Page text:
And the famous chervil plant is good for the entire garden and vegetable garden because it releases important nutrients into the soil.

It has also been noted that asparagus is a good neighbor for almost all plants, including tomatoes, peppers, cabbage, broccoli, cucumbers, and squash. Nasturtiums also benefit all of the above crops, as well as beans and apple trees.

And let’s not forget that nasturtiums and velvet aren’t just flowers. Velvet is used as a condiment in Caucasian cuisine and as an additive in tea, and nasturtium leaves and flowers are added to salads or made into peppers from the immature seeds.

Pepper is known to prefer moist soil and is poorly tolerant of drought, and neighbors will give it a great deal of help in the form of dense vegetation, either as marjoram, oregano, or dwarf basil.

Basil not only helps retain moisture but also repels aphids and mites, so basil is best grown in combination with garden strawberries and other crops.

Note: Fennel is an ectomycorrhizal plant that has a strong negative effect on neighbors and is especially bad for tomatoes, so it is best to keep it in its own borders.


Combination plantings can utilize the entire available space in the garden – both above and below ground. Choosing plants based on their growth type is not a difficult task.

After all, growing lettuce next to carrots is obviously not a problem. But putting lettuce next to sprawling cucumbers is not easy. But even in these cases, using climbing plant supports can solve the problem.

When choosing vegetables for joint planting, consider not only the final height of the stems but also the type of root system. Deep-rooted plants next to cultivars with shallow roots are ideal. These neighboring plants will not compete for habitat and nutrients.

For example, planting legumes next to corn fits this principle. The roots of peas and beans are much deeper than those of corn, so the plants do not compete in the same soil layer. Root crops, such as beets, carrots, or rutabagas, can be planted with legumes according to the same principle.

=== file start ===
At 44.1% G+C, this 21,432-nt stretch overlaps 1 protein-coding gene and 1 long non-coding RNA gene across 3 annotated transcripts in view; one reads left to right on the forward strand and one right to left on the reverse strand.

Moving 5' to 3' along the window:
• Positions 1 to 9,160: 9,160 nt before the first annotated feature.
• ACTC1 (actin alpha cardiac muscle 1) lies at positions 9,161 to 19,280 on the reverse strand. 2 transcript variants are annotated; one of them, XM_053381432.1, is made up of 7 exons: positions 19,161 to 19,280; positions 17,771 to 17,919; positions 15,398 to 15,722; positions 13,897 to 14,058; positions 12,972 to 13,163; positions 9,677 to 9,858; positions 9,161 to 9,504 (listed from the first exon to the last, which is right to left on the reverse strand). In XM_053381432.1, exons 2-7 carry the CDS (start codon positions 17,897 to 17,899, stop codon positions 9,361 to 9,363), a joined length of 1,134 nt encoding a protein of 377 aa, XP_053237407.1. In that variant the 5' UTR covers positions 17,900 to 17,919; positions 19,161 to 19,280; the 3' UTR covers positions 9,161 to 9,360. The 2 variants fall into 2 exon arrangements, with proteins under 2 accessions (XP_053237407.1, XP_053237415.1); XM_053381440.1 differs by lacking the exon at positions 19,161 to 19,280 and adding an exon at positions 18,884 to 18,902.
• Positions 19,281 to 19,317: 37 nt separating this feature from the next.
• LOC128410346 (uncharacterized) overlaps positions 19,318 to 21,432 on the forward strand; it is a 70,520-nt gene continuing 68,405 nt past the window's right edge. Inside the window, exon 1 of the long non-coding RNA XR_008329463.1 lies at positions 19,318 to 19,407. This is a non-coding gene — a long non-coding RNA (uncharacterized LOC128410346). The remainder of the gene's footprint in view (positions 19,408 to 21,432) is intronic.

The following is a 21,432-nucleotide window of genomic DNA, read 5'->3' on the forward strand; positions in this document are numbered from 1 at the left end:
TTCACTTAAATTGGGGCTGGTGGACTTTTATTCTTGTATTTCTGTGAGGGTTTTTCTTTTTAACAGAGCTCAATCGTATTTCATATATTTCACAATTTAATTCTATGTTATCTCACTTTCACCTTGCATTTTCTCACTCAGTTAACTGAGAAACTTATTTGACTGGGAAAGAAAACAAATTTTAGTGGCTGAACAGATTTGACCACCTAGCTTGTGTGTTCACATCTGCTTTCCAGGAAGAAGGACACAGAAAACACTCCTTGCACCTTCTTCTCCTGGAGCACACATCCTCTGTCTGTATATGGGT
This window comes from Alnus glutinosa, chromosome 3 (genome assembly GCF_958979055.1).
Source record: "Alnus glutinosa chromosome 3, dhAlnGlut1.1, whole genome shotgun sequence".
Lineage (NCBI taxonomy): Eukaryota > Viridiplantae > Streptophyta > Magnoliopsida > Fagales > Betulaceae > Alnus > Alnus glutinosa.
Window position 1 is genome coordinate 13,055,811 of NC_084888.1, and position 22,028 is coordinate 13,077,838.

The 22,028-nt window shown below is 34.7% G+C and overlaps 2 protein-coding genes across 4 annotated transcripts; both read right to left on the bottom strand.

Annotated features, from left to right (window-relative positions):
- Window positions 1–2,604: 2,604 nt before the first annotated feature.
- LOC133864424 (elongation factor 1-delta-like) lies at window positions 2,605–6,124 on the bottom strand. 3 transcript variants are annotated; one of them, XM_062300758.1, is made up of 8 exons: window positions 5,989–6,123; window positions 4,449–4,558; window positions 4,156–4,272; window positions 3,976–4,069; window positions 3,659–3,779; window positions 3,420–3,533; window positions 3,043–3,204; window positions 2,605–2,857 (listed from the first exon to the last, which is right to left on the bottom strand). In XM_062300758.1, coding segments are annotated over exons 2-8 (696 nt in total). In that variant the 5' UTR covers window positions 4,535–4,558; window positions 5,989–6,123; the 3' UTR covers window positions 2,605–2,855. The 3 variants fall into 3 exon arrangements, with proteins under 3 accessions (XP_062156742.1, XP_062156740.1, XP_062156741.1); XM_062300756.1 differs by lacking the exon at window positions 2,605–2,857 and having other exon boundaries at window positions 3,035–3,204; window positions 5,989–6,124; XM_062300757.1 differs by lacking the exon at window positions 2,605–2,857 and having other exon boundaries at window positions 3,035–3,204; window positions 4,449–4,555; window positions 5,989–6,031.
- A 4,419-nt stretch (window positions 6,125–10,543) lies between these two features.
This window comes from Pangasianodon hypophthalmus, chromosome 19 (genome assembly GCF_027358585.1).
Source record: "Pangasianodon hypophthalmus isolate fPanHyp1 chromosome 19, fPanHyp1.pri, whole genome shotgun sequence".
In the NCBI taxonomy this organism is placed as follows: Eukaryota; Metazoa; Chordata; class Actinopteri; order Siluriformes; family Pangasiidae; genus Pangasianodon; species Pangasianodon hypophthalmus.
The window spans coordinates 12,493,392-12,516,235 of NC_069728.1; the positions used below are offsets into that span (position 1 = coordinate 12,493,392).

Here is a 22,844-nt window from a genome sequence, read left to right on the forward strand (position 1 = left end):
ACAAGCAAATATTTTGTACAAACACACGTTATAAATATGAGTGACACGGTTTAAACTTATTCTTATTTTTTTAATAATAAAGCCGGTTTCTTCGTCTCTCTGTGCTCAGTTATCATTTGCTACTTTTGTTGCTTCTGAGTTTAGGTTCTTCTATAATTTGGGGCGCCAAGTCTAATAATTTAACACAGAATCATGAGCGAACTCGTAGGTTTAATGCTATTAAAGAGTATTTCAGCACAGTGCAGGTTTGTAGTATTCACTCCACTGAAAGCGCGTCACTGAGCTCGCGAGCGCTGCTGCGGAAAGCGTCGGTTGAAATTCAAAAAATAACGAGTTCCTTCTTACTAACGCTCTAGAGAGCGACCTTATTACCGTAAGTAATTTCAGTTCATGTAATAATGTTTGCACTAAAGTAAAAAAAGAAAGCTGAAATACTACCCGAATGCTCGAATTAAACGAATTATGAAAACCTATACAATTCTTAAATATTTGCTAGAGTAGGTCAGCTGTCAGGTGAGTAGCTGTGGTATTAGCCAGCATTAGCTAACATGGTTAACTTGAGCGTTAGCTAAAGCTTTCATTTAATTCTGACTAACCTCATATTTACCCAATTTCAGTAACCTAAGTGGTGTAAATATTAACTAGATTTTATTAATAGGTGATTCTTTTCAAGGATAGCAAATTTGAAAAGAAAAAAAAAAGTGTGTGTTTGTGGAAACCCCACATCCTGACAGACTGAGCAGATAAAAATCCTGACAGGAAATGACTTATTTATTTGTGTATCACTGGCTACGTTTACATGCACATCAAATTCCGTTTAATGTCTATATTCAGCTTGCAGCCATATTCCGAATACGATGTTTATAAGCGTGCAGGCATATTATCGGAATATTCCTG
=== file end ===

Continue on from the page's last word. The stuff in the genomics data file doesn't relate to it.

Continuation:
A common principle for combination beds is to plant early maturing crops side by side with late-maturing vegetables. One example is combining asparagus and tomatoes in the same bed. Asparagus has high light requirements, requiring eight hours of sunlight per day. However, it is an early maturing crop and the asparagus crop can be harvested in the spring.

Therefore, tomatoes can be planted on either side of the asparagus row after the shoots are harvested. The tomatoes ripen much later and will not shade the growing asparagus. These two plants also make good partners, as tomatoes help repel asparagus beetle attacks, while asparagus help deters tomato root nematodes.

This duo in the bed can also be thickened with cilantro and basil. For so many late-maturing crops, the ideal partners would be radishes, which produce very early, and peas, which do not take over the bed.


Based on the above, it is possible to identify the best neighbors for the main vegetable crops with which to share a bed for mutual benefit.

Best partners:
Corn: beans, pumpkin, cucumber, squash.
Green peppers: carrots, cucumbers, basil, dill, cilantro, onions.
Cucumber: corn, beans, lettuce, radish, cabbage, sunflower.
Broccoli: beet, beans, celery, onion, lettuce.
Tomatoes: cucumber, carrot, garlic, onion, parsley.
Eggplant: peppers, catnip, beans.
Onions: carrots, lettuce, strawberries, cabbage.
Potatoes: watermelon, cabbage, beans, beets, lettuce, radish.
Cabbage: celery, beefsteak, beans, thyme.


Here are a few examples of successful combinations consisting of three different crops that have been used successfully by experienced gardeners for several seasons.

Peas + radishes + cucumbers.
Garlic + lettuce + beet.
Cucumber + lettuce + cabbage.
Tomatoes + beans + kohlrabi.
Broccoli + celery + hairy beans.
Tomatoes + strawberries + beets.
Tomatoes + lettuce + dill.
Carrots + garlic + peas.
Potatoes + dill + late cabbage.
Cucumber + carrot + onion.
Tomatoes + hairy beans + radishes.

Dear reader

The truth is that we have more opportunities to create strings, trios, or even entire mixed borders with different vegetables, herbs, and berries. Experiment a bit and remember that bare soil under vegetables is not only uneconomical but also useless for plants.

We will be happy to hear your thoughts

      Leave a reply

      13 + twelve =!
      Compare items
      • Total (0)